Following a federal court’s refusal to approve the settlement of putative class claims alleging consumer fraud relating to the sale of 14 Hydroxycut-branded weight-loss dietary supplements, the parties elected to proceed on pending motions to dismiss the second amended complaint; the court has denied the motions, but ordered the plaintiffs to file a more definite statement as to the retailer defendants, finding the fraud-related allegations in the second amended complaint insufficient. In re Hydroxycut Mktg. & Sales Practices Litig., Nos. 09-2087, -1088 (U.S. Dist. Ct., S.D. Cal., order entered January 27, 2014).

The manufacturing defendants argued that certain claims should be dismissed because the consumer-fraud statutes of certain states do not allow class actions. They relied on Justice John Paul Stevens’ concurring opinion in Shady Grove Orthopedic Association v. Allstate Insurance Co., 559 U.S. 393 (2010), to argue that “the state provisions prohibiting class actions are found within the state consumer protection acts and are therefore so intertwined with the state rights or remedies that application of Rule 23 would violate the Rules Enabling Act.”The court disagreed, concluding that Justice Stevens’ concurrence did not represent a common denominator in the Court’s fractured reasoning. Relying on related Ninth Circuit decisions, the court concluded that state statutory provisions prohibiting class actions are procedural in nature and thus application of Rule 23 to the plaintiffs’ claims “does not run afoul of the Rules Enabling Act.”The court denied the motion without prejudice; if the Ninth Circuit squarely addresses Shady Grove, the manufacturing defendants may file a new motion.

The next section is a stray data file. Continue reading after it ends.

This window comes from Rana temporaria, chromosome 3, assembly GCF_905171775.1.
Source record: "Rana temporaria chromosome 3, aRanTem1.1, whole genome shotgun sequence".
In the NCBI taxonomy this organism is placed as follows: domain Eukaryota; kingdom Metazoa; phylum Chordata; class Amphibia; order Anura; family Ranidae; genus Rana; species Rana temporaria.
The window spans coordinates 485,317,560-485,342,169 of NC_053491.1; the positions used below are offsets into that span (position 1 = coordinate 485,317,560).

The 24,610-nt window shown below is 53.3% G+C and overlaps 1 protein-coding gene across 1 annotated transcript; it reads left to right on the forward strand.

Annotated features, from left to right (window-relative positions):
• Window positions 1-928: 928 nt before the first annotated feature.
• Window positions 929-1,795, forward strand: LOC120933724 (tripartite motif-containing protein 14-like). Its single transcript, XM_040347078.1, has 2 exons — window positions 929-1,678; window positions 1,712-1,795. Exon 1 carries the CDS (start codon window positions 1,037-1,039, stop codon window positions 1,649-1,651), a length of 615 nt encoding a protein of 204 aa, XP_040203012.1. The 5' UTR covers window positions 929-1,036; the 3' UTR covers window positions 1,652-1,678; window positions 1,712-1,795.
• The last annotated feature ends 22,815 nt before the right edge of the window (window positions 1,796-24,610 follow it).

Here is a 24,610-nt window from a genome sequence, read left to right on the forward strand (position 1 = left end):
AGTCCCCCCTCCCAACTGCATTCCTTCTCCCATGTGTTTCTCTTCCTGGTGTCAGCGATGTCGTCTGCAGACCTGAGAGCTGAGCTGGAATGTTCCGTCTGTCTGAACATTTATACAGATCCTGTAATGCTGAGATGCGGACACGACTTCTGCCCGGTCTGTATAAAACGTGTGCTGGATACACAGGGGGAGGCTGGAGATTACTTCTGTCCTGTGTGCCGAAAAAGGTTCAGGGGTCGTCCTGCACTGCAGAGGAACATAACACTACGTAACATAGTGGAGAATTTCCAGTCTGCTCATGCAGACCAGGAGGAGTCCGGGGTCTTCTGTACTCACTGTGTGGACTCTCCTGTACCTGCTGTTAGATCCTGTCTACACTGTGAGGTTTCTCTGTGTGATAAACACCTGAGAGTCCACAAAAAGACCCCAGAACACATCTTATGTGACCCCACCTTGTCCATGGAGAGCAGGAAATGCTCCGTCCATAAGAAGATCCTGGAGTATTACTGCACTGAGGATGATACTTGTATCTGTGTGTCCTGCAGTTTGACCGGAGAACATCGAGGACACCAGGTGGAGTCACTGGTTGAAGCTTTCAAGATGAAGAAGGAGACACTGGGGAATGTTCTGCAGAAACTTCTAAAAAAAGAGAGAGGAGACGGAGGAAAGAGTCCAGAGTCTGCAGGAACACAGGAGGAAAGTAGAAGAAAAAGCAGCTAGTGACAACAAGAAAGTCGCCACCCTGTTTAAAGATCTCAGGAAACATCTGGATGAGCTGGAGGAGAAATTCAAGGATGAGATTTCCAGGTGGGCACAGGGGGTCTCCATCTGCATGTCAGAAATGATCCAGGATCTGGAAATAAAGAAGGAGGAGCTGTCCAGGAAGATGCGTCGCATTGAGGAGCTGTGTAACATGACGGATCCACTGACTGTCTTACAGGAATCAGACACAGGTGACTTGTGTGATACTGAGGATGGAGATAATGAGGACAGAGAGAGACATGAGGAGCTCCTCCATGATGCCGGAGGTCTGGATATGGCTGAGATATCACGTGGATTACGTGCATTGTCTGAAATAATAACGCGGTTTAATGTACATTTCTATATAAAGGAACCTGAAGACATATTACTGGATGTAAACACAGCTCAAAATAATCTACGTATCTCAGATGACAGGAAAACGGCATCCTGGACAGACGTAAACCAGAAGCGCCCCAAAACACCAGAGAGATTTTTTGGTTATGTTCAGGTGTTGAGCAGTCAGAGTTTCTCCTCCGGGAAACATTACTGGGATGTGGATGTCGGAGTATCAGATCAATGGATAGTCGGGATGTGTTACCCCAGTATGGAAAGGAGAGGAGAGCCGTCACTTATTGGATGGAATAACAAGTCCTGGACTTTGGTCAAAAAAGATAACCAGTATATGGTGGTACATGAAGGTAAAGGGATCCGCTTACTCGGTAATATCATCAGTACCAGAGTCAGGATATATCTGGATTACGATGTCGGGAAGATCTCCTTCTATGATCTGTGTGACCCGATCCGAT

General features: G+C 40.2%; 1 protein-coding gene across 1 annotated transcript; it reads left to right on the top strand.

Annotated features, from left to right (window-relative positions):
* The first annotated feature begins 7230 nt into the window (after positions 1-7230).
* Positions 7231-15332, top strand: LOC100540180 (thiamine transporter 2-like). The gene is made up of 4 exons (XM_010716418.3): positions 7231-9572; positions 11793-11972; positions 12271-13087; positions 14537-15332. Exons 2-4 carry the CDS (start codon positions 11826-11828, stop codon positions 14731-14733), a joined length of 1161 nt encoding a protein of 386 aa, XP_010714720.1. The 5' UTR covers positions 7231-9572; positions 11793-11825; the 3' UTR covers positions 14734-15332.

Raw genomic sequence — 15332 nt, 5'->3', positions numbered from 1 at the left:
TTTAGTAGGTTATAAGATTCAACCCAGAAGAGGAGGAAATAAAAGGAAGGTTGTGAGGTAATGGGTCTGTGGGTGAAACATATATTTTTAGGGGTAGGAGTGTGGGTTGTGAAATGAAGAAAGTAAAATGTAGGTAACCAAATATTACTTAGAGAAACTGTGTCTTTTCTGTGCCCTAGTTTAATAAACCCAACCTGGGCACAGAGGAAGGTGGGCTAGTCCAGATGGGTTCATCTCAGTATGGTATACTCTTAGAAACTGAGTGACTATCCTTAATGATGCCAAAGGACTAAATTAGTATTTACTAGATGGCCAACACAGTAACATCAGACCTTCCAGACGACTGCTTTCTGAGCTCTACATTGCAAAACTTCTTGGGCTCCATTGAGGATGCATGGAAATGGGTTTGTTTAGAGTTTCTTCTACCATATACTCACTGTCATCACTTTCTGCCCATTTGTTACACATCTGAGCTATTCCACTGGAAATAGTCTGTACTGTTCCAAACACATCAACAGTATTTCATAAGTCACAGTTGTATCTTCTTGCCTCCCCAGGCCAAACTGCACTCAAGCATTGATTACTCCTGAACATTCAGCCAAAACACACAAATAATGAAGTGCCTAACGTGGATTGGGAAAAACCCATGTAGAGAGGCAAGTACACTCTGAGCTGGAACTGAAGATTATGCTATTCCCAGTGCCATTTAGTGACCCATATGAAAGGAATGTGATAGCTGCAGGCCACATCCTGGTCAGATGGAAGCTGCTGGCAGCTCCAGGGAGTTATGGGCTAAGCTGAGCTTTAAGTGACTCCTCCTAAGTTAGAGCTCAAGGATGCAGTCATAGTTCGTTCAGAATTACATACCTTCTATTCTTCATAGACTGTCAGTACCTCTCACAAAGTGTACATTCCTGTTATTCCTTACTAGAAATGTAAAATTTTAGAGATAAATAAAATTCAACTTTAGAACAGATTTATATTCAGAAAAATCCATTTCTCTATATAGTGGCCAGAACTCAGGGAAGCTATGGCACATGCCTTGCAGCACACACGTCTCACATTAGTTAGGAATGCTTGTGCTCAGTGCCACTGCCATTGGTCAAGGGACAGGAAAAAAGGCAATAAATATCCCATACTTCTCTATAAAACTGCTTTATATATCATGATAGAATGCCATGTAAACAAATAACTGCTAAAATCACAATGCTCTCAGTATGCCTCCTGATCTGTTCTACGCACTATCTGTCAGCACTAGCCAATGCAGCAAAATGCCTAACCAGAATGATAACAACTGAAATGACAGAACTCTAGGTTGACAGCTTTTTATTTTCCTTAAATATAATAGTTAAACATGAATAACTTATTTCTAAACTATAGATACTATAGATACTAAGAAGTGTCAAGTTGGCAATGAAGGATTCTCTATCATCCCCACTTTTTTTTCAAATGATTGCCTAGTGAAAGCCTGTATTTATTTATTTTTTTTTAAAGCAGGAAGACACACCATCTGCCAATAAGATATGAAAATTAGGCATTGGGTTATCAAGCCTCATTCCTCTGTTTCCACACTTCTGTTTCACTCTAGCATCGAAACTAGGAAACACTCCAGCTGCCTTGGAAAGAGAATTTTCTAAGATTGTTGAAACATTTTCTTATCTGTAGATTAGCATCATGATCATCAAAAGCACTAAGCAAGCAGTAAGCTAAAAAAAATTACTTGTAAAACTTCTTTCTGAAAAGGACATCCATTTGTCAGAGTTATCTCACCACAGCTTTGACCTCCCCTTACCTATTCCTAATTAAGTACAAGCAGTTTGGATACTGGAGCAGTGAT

The court agreed with the retailer defendants that the plaintiffs failed to satisfy the heightened pleading requirements of Federal Rule of Civil Procedure 9(b), and found the standard applicable to all of the consumer- protection claims because the plaintiffs alleged a “unified course of fraudulent conduct.”The plaintiffs have alleged that the retailer defendants “participated in the advertising and marketing process with Iovate, adopted Iovate’s product representations as their own, and also made their own false and deceptive statements about the products’ safety and efficacy.” According to the court, the allegations in this regard fail to specify those defendants that made specific representations to which they were exposed.

The court disavowed a reading of Dorfman v. Nutramax Laboratories, Inc., 2013 WL 535040 (S.D. Cal. Sept. 2013), that would hold a retailer defendant who disseminates or repeats deceptive statements liable under California’s Unfair Competition Law or Consumers Legal Remedies Act “for statements on product packaging that the retailer did not control.” Retailers may be held liable only for displaying additional promotional materials. The court further rejected the theory that the retailers should be held liable as aiders and abettors of the manufacturer because the plaintiffs failed to allege that the retailers knew that the safety and efficacy claims made by the manufacturers were false or deceptive.

Still, to move the case along, the court decided not to dismiss the claims against the retailer defendants, but rather to order the plaintiffs to file a more definite statement. They have 20 days to do so.